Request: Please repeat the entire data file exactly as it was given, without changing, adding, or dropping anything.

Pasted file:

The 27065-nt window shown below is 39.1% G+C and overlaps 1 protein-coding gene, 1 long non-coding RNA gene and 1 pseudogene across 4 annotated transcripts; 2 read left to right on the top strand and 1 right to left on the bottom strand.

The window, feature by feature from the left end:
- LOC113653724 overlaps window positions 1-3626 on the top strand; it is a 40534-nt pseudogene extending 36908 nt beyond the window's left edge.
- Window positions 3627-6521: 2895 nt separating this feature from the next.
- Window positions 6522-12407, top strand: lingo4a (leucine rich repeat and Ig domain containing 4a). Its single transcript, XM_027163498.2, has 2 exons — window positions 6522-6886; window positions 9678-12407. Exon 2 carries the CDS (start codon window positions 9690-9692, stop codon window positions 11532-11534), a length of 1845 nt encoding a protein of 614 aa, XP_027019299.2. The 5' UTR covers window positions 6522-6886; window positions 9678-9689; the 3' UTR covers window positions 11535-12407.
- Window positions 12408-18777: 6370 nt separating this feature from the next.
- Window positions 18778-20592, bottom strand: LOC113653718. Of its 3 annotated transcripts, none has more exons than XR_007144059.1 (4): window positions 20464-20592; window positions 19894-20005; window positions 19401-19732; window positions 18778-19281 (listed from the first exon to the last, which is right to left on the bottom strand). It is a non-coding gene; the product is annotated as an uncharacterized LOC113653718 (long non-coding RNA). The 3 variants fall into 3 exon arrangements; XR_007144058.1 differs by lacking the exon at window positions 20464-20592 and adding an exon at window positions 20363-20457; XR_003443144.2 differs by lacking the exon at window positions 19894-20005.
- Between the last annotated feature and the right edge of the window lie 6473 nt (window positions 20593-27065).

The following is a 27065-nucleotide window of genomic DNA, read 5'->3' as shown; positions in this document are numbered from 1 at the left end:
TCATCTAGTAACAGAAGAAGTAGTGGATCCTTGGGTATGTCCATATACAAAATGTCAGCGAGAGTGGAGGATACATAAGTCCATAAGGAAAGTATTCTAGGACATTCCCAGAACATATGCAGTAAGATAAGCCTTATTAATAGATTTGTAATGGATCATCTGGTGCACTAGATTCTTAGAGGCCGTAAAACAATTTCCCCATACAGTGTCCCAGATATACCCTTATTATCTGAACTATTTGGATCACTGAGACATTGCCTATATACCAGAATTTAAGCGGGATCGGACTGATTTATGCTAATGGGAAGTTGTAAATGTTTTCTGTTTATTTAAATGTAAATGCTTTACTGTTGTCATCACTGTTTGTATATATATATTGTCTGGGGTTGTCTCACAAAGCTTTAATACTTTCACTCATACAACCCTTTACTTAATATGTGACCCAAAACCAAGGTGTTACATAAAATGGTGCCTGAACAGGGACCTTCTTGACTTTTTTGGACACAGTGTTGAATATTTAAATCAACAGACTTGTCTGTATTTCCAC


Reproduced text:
The 27065-nt window shown below is 39.1% G+C and overlaps 1 protein-coding gene, 1 long non-coding RNA gene and 1 pseudogene across 4 annotated transcripts; 2 read left to right on the top strand and 1 right to left on the bottom strand.

The window, feature by feature from the left end:
- LOC113653724 overlaps window positions 1-3626 on the top strand; it is a 40534-nt pseudogene extending 36908 nt beyond the window's left edge.
- Window positions 3627-6521: 2895 nt separating this feature from the next.
- Window positions 6522-12407, top strand: lingo4a (leucine rich repeat and Ig domain containing 4a). Its single transcript, XM_027163498.2, has 2 exons — window positions 6522-6886; window positions 9678-12407. Exon 2 carries the CDS (start codon window positions 9690-9692, stop codon window positions 11532-11534), a length of 1845 nt encoding a protein of 614 aa, XP_027019299.2. The 5' UTR covers window positions 6522-6886; window positions 9678-9689; the 3' UTR covers window positions 11535-12407.
- Window positions 12408-18777: 6370 nt separating this feature from the next.
- Window positions 18778-20592, bottom strand: LOC113653718. Of its 3 annotated transcripts, none has more exons than XR_007144059.1 (4): window positions 20464-20592; window positions 19894-20005; window positions 19401-19732; window positions 18778-19281 (listed from the first exon to the last, which is right to left on the bottom strand). It is a non-coding gene; the product is annotated as an uncharacterized LOC113653718 (long non-coding RNA). The 3 variants fall into 3 exon arrangements; XR_007144058.1 differs by lacking the exon at window positions 20464-20592 and adding an exon at window positions 20363-20457; XR_003443144.2 differs by lacking the exon at window positions 19894-20005.
- Between the last annotated feature and the right edge of the window lie 6473 nt (window positions 20593-27065).

The following is a 27065-nucleotide window of genomic DNA, read 5'->3' as shown; positions in this document are numbered from 1 at the left end:
TCATCTAGTAACAGAAGAAGTAGTGGATCCTTGGGTATGTCCATATACAAAATGTCAGCGAGAGTGGAGGATACATAAGTCCATAAGGAAAGTATTCTAGGACATTCCCAGAACATATGCAGTAAGATAAGCCTTATTAATAGATTTGTAATGGATCATCTGGTGCACTAGATTCTTAGAGGCCGTAAAACAATTTCCCCATACAGTGTCCCAGATATACCCTTATTATCTGAACTATTTGGATCACTGAGACATTGCCTATATACCAGAATTTAAGCGGGATCGGACTGATTTATGCTAATGGGAAGTTGTAAATGTTTTCTGTTTATTTAAATGTAAATGCTTTACTGTTGTCATCACTGTTTGTATATATATATTGTCTGGGGTTGTCTCACAAAGCTTTAATACTTTCACTCATACAACCCTTTACTTAATATGTGACCCAAAACCAAGGTGTTACATAAAATGGTGCCTGAACAGGGACCTTCTTGACTTTTTTGGACACAGTGTTGAATATTTAAATCAACAGACTTGTCTGTATTTCCAC